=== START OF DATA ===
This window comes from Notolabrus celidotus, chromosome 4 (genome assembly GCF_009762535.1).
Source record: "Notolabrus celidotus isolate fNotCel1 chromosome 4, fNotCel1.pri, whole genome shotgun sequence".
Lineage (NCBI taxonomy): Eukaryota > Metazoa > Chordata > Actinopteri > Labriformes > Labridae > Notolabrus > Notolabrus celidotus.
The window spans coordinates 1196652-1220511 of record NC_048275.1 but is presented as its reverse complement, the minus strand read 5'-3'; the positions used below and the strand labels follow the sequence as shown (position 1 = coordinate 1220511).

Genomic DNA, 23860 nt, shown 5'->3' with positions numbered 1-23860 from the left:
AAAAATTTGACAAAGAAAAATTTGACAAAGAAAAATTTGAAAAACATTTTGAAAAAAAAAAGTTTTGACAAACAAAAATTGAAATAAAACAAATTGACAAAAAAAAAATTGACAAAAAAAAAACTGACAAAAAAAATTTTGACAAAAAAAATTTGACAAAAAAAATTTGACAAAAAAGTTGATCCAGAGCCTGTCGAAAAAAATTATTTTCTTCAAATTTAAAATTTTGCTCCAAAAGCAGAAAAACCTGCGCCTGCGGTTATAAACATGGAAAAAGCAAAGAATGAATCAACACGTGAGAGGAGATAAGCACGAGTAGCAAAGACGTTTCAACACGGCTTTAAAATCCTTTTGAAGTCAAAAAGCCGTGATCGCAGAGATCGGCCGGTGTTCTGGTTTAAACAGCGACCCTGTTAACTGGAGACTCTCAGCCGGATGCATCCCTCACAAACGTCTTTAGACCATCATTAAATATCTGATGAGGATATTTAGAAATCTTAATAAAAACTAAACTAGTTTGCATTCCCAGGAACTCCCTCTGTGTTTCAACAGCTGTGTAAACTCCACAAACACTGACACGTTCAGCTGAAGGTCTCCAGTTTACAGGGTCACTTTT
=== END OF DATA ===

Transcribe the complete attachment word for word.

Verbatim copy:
This window comes from Notolabrus celidotus, chromosome 4 (genome assembly GCF_009762535.1).
Source record: "Notolabrus celidotus isolate fNotCel1 chromosome 4, fNotCel1.pri, whole genome shotgun sequence".
Lineage (NCBI taxonomy): Eukaryota > Metazoa > Chordata > Actinopteri > Labriformes > Labridae > Notolabrus > Notolabrus celidotus.
The window spans coordinates 1196652-1220511 of record NC_048275.1 but is presented as its reverse complement, the minus strand read 5'-3'; the positions used below and the strand labels follow the sequence as shown (position 1 = coordinate 1220511).

Genomic DNA, 23860 nt, shown 5'->3' with positions numbered 1-23860 from the left:
AAAAATTTGACAAAGAAAAATTTGACAAAGAAAAATTTGAAAAACATTTTGAAAAAAAAAAGTTTTGACAAACAAAAATTGAAATAAAACAAATTGACAAAAAAAAAATTGACAAAAAAAAAACTGACAAAAAAAATTTTGACAAAAAAAATTTGACAAAAAAAATTTGACAAAAAAGTTGATCCAGAGCCTGTCGAAAAAAATTATTTTCTTCAAATTTAAAATTTTGCTCCAAAAGCAGAAAAACCTGCGCCTGCGGTTATAAACATGGAAAAAGCAAAGAATGAATCAACACGTGAGAGGAGATAAGCACGAGTAGCAAAGACGTTTCAACACGGCTTTAAAATCCTTTTGAAGTCAAAAAGCCGTGATCGCAGAGATCGGCCGGTGTTCTGGTTTAAACAGCGACCCTGTTAACTGGAGACTCTCAGCCGGATGCATCCCTCACAAACGTCTTTAGACCATCATTAAATATCTGATGAGGATATTTAGAAATCTTAATAAAAACTAAACTAGTTTGCATTCCCAGGAACTCCCTCTGTGTTTCAACAGCTGTGTAAACTCCACAAACACTGACACGTTCAGCTGAAGGTCTCCAGTTTACAGGGTCACTTTT